4.1.4 Simulation parameters
4.2 Low amplitude oscillations
4.3 Large amplitude oscillations
4.3.1 First observations: The center of mass evolution
4.3.2 Fluctuation analysis using a principal analysis component
4.3.3 PCA’s modes versus collective excitations of the superfluids
4.3.4 Linearly forced modes
4.3.5 Parametric modes
4.4 Conclusion
5 Contact relations 
5.1 General framework
5.2 The two and three-body contact
5.3 Relation to the tail of the momentum distribution
5.4 Relations to the pair and triplet distributions at short distances
5.4.1 Pair distribution
5.4.2 Triplet distribution
5.5 Relation to the energy
5.6 Extension to statistical mixtures
5.7 Conclusion
6 Universal inelastic losses in cold gases 
6.1 Three-body recombination
6.2 General principles
6.2.1 A general statement
6.2.2 A justification using a microscopic model
6.2.3 Application to some generic cases
6.2.4 Inelasticity parameter
6.3 Scalings for the Bose gas
6.4 Conclusion
7 Inelastic losses in a strongly interacting Bose gas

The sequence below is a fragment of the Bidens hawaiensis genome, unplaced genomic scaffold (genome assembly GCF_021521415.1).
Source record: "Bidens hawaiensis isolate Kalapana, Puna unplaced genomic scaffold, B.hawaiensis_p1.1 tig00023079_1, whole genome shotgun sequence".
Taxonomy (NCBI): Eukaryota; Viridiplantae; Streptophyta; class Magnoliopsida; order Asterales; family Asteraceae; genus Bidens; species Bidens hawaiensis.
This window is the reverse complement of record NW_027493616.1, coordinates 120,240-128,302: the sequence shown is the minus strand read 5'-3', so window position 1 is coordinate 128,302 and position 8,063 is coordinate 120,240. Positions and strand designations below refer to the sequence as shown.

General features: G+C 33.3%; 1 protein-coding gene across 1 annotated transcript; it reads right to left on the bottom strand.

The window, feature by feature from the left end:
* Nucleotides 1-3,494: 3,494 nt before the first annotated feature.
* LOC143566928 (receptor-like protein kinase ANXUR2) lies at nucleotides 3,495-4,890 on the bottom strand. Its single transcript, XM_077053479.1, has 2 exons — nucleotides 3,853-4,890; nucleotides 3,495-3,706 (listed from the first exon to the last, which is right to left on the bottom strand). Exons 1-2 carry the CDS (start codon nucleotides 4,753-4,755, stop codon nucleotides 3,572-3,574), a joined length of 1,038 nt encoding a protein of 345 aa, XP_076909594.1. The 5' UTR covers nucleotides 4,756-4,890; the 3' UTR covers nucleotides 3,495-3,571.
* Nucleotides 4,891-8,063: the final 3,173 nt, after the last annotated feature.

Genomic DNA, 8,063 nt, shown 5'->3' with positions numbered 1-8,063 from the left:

7.1 Universal loss dynamics
7.1.1 The model
7.1.2 Analysis of the experimental data
7.1.3 Conclusion
7.2 Momentum distribution of a dilute unitary Bose gas with three-body losses
7.2.1 The model
7.2.2 Comment on the depletion time scale
7.2.3 First virial correction
7.2.4 Comparison to the JILA experiment
7.2.5 Conclusion
8 Inelastic losses of a weakly coupled impurity immersed in a resonant Fermi gas 
8.1 Bose-Fermi losses scalings in the BEC-BCS crossover
8.2 Experiments on the BEC side
8.2.1 Nature of the losses
8.2.2 Loss coefficient measurement on the BEC side
8.2.3 Molecule fraction
8.2.4 Bose-fermi losses versus molecular fraction and magnetic field .
8.3 Experiment at unitarity
8.3.1 Loss coefficient measurement
8.3.2 Density dependence of the loss rate
8.4 Concluding remarks and perspectives
Conclusion
A Derivation of the coupled oscillator model using the sum-rule approach 
B Instability domains of modified 2D Mathieu’s equations 
C Numerical simulation of counterflowing superfluids: supplemental data 
D Momentum distribution of a dilute unitary Bose gas: Supplemental material
D.1 Derivation of the loss equations
D.2 Decomposition of the solution over the Laguerre Polynomial basis
D.3 Calculation of C
D.4 Momentum distribution in a harmonic trap
E Analysis of impurity losses of the Innsbruck experiment. 
List of publications
Remerciements